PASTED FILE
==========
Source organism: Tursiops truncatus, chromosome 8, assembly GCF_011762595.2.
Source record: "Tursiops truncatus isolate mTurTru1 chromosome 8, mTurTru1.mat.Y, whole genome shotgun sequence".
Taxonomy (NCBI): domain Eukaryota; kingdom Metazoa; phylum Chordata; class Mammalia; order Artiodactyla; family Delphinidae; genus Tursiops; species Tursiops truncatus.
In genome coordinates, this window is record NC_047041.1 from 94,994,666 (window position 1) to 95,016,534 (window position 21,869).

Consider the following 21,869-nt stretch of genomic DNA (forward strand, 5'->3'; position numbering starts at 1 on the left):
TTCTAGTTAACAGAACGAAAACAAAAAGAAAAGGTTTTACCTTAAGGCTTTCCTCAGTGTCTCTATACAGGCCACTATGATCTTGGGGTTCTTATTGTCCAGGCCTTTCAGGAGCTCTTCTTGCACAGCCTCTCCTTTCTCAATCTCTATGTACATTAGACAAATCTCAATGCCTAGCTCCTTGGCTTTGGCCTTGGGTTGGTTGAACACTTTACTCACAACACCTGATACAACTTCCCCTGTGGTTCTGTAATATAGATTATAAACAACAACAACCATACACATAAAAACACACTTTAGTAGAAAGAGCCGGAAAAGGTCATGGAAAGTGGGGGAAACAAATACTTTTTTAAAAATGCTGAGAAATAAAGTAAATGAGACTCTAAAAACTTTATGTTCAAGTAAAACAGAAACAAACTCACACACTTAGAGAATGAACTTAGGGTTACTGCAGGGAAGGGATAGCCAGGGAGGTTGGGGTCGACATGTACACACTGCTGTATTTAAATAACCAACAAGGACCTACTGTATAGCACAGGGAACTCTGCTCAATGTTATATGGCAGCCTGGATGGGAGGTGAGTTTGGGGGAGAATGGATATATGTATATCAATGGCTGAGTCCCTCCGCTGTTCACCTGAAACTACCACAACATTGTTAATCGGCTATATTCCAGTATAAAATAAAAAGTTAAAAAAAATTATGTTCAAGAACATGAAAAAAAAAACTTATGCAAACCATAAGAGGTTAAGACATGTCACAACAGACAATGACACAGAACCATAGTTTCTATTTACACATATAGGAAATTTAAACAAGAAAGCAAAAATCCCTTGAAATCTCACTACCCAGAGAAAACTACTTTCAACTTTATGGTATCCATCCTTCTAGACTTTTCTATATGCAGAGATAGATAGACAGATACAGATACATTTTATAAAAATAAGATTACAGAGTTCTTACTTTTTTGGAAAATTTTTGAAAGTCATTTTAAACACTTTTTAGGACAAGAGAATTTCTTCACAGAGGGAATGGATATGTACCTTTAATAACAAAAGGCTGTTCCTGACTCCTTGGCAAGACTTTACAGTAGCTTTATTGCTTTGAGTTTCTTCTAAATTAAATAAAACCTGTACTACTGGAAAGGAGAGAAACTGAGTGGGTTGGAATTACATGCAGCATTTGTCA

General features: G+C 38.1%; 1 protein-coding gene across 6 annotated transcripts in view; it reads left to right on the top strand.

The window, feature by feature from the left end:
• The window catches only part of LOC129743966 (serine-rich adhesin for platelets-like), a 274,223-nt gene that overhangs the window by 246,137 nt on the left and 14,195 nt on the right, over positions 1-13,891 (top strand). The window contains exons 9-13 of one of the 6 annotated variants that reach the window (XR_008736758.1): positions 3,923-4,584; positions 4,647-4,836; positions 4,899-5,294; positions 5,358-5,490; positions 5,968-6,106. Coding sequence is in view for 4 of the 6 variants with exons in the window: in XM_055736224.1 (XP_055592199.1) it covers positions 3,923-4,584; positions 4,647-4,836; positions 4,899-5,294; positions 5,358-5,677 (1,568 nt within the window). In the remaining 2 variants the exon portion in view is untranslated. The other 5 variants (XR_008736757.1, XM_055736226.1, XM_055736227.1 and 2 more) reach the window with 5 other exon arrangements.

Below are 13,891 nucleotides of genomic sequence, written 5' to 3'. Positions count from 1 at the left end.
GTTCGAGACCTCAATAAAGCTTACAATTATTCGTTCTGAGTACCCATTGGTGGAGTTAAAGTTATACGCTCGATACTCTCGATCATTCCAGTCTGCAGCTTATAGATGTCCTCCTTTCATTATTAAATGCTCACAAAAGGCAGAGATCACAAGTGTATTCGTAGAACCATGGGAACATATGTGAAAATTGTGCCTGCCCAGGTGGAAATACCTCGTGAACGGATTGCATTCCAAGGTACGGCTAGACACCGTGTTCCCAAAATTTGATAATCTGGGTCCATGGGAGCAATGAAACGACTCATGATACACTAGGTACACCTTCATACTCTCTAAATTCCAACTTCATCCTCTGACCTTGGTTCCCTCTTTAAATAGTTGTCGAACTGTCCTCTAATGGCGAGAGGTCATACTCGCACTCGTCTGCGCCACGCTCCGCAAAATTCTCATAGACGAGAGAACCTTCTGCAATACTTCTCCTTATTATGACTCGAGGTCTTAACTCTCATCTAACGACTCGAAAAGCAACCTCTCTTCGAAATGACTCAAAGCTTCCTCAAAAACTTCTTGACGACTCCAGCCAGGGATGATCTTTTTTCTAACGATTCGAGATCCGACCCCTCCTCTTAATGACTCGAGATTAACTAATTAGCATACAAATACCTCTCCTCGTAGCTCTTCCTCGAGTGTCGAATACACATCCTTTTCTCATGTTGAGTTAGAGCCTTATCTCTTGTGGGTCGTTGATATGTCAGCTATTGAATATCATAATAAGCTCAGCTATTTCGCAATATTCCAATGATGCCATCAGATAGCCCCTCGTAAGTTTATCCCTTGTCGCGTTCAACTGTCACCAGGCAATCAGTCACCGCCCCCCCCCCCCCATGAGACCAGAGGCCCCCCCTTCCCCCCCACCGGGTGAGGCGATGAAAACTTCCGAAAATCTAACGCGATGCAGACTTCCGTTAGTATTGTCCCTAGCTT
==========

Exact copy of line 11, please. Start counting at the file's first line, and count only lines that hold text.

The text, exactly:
GTTCGAGACCTCAATAAAGCTTACAATTATTCGTTCTGAGTACCCATTGGTGGAGTTAAAGTTATACGCTCGATACTCTCGATCATTCCAGTCTGCAGCTTATAGATGTCCTCCTTTCATTATTAAATGCTCACAAAAGGCAGAGATCACAAGTGTATTCGTAGAACCATGGGAACATATGTGAAAATTGTGCCTGCCCAGGTGGAAATACCTCGTGAACGGATTGCATTCCAAGGTACGGCTAGACACCGTGTTCCCAAAATTTGATAATCTGGGTCCATGGGAGCAATGAAACGACTCATGATACACTAGGTACACCTTCATACTCTCTAAATTCCAACTTCATCCTCTGACCTTGGTTCCCTCTTTAAATAGTTGTCGAACTGTCCTCTAATGGCGAGAGGTCATACTCGCACTCGTCTGCGCCACGCTCCGCAAAATTCTCATAGACGAGAGAACCTTCTGCAATACTTCTCCTTATTATGACTCGAGGTCTTAACTCTCATCTAACGACTCGAAAAGCAACCTCTCTTCGAAATGACTCAAAGCTTCCTCAAAAACTTCTTGACGACTCCAGCCAGGGATGATCTTTTTTCTAACGATTCGAGATCCGACCCCTCCTCTTAATGACTCGAGATTAACTAATTAGCATACAAATACCTCTCCTCGTAGCTCTTCCTCGAGTGTCGAATACACATCCTTTTCTCATGTTGAGTTAGAGCCTTATCTCTTGTGGGTCGTTGATATGTCAGCTATTGAATATCATAATAAGCTCAGCTATTTCGCAATATTCCAATGATGCCATCAGATAGCCCCTCGTAAGTTTATCCCTTGTCGCGTTCAACTGTCACCAGGCAATCAGTCACCGCCCCCCCCCCCCCATGAGACCAGAGGCCCCCCCTTCCCCCCCACCGGGTGAGGCGATGAAAACTTCCGAAAATCTAACGCGATGCAGACTTCCGTTAGTATTGTCCCTAGCTT